How will Nestlé Professional make its products stand out from the plant-based crowd?

The company has just launched its Garden Gourmet brand into the UK’s out-of-home market, accompanied by a report on how consumers feel about health, sustainability and meat-free meals.

2 December 2019

About 18 months ago, Nestlé debuted its plant-based Garden Gourmet range in the UK retail market. Less than a year later, the company withdrew its products, with observers suggesting that, despite success in continental Europe, the brand had failed to differentiate itself in Britain's extremely competitive vegetarian and vegan landscape.

Now, Garden Gourmet is returning, this time in the out-of-home market. Last week, Nestlé Professional launched a five-strong range of vegetarian and vegan options to be utilised in restaurants, backed by a new report showing that over 50% of diners would like more meat-free options when they dine out.

“The increasing number of flexitarians in the UK reflects the need for more meat-free alternatives. The out-of-home dining sector has evolved over the past few years, but our research found consumers are still looking for more meat-free options on menus,” said Rohini Alam, savoury food category manager for Nestlé Professional.

What’s on offer?

The five options include two different burger options: the vegetarian Burger Deluxe and the vegan Incredible Burger. Earlier this month, the latter was announced as the official vegan partner of Manchester City football club, and it is essentially Nestlé’s ‘bleeding burger’ option, made with soya and wheat, as well as beetroot, carrot and bell pepper plant extracts.

Soya and wheat also form the basis of the Breaded Fillets – a coated chicken analogue –while the Fillet Pieces rely principally on soy to deliver a product that is designed to work in everything from stir-fries and curries to salads and terrines.

Rounding out the line-up is the vegan mince, which, like all the Garden Gourmet options being made available by Nestlé Professional, qualify for both ‘source of fibre’ and ‘high in protein’ claims.

“From our research, we’ve found that people can be disappointed by the taste or monotony of vegan and vegetarian options when eating out of home, so we’ve worked hard to make tasty, meat-free alternatives that can easily replace many classic meat-based menu items,” said Alam. “The texture and taste of the products really make this a versatile and easy-to-use range for chefs.”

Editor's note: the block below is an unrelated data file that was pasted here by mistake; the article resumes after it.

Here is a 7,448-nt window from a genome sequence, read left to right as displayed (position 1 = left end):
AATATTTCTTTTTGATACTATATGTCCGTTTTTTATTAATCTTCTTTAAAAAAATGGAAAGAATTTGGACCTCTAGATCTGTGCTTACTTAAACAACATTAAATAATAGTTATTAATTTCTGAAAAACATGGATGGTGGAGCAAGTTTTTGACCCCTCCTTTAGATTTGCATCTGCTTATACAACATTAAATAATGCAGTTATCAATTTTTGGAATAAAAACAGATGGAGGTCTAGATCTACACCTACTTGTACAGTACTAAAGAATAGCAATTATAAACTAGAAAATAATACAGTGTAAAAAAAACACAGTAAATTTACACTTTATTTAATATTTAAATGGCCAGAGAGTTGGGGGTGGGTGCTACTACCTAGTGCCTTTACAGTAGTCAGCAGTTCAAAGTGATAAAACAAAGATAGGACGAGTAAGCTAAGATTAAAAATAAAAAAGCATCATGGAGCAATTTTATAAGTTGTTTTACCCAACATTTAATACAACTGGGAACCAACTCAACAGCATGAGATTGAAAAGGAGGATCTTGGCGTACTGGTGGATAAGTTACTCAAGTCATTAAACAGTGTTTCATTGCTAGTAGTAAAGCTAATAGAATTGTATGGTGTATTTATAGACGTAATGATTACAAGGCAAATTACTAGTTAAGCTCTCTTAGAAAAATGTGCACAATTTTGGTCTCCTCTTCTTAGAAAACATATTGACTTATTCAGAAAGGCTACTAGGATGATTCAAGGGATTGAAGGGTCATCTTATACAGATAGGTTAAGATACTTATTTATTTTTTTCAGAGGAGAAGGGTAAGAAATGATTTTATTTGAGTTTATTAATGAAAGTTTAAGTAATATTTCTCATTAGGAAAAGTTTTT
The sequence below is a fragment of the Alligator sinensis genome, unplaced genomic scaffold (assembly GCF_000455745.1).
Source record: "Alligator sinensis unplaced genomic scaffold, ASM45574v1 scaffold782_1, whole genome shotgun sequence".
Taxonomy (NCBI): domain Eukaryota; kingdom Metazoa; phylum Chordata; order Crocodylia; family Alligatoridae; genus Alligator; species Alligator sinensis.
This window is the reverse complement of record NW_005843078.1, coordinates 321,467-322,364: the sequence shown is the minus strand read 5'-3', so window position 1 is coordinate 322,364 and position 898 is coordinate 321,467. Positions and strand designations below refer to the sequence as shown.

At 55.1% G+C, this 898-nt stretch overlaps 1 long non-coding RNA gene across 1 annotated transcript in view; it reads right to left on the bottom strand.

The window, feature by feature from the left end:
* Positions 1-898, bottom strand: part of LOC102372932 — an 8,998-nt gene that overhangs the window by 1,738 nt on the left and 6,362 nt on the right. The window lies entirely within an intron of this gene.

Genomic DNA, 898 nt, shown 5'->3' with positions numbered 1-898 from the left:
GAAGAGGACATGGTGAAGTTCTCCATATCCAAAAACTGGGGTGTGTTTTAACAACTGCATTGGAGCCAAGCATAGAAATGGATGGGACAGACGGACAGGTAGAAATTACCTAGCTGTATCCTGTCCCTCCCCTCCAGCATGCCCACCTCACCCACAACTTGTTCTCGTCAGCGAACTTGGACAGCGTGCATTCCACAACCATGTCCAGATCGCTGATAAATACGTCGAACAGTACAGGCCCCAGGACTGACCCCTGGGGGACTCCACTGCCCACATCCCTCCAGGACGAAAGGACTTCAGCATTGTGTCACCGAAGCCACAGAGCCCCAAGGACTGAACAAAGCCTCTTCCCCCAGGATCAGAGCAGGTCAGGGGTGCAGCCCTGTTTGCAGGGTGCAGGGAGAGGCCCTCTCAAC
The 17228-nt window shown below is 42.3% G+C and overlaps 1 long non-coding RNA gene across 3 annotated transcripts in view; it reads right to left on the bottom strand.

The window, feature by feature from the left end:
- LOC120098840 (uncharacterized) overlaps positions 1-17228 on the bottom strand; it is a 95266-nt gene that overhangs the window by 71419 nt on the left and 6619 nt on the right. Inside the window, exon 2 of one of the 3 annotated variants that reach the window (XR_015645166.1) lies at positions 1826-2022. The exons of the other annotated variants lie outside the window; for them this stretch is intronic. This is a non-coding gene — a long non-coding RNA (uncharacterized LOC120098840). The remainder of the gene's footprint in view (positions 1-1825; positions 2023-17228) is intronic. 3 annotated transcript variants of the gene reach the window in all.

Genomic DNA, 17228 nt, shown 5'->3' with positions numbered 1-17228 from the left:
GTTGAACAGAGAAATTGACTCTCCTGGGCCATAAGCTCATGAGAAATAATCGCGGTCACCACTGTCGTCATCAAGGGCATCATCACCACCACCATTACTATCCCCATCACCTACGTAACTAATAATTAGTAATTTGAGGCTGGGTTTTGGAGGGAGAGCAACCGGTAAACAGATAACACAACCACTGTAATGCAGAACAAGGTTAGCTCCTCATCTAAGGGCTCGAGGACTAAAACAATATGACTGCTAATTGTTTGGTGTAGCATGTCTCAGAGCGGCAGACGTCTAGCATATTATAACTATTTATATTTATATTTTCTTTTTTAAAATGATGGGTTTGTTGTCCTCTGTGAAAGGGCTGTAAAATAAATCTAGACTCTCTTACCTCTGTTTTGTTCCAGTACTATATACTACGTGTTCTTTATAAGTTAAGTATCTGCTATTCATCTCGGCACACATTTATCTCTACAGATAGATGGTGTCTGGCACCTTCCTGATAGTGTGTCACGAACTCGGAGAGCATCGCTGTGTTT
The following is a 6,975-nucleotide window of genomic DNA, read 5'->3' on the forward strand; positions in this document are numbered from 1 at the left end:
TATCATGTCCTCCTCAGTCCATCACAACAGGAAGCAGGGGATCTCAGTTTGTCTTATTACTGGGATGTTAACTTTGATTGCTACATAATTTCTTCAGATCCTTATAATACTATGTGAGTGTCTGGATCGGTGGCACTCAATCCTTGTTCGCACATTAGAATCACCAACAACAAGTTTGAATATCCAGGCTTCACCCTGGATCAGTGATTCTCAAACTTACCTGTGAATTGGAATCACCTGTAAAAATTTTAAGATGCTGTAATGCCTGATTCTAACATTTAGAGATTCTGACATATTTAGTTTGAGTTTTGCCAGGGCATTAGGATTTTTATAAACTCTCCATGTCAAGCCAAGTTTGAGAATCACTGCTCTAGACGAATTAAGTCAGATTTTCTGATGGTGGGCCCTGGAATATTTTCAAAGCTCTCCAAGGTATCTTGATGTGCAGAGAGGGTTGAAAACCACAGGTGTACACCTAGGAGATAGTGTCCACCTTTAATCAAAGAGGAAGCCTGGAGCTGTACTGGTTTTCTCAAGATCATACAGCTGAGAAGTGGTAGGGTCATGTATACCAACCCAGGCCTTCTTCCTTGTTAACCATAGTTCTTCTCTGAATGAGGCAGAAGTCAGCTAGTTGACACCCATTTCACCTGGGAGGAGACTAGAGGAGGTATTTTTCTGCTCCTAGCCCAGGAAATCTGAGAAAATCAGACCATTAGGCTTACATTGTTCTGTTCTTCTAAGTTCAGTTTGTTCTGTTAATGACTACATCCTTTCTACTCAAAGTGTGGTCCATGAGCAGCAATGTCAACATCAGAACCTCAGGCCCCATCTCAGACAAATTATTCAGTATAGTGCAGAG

Nestlé Professional is also emphasising that its products are healthier than many comparable plant-based options on the market, noting that this is important to consumers: the findings of its 'Balancing Plates: Navigating Consumer Dining Demands' report found 71% of British diners want more healthy options on menus.

It has been keen to push the environmentally friendly credentials of the Garden Gourmet options, too, after finding that 55% of diners would be more likely to choose a restaurant with sustainable menu options.

“Alongside rises in consumer preferences for flexitarian, vegetarian and vegan diets, we have seen increasing research which tells us that moderating our meat consumption, particularly red meat, is both good for our health and good for the planet,” said Anna Turrell, head of sustainability at Nestlé UK & Ireland. “Intensive animal farming can have a significant impact on the environment, and is linked with deforestation, biodiversity loss and soil erosion.”

While there are many ways to tackle the eco challenge – the Sustainable Restaurant Association recently highlighted how some of its Food Made Good award winners have attacked the issue – Nestlé has specifically noted the fact that Garden Gourmet requires less water and land to produce than meat, also noting that it entails lower greenhouse gas emissions. It also claims that the soybeans used are all carefully sourced.

The Nestlé Professional approach appears to be backed up by other studies into eating habits and sustainability: 57% of diners will choose a restaurant that provides sustainable food over one that doesn't, according to a Bookatable report released in October, while analytics company Future Thinking believe as many as one in five people have cut back on their meat consumption in the last year.


5 stats from Nestlé’s 'Balancing Plates' report

  • Over 50% of diners would like more meat-free options when eating out, according to Nestlé Professional’s survey of 1,000 UK consumers. This rises to 64% for those aged 18-35.
  • More dietary data on menus is desired by 71%, while 74% would like different portion options
  • 58% say they struggle to maintain a healthy diet when eating out
  • In addition to wellbeing, environmental concerns are also hugely impactful, with 55% saying they would be more inclined to choose a restaurant that boasted eco credentials. Again, this was more important for 18-35s (64%) than the over 65s (49%)
  • 28% of people have not made repeated visits to a restaurant due to sustainability concerns, rising to 48% for Generation Z (18-24)

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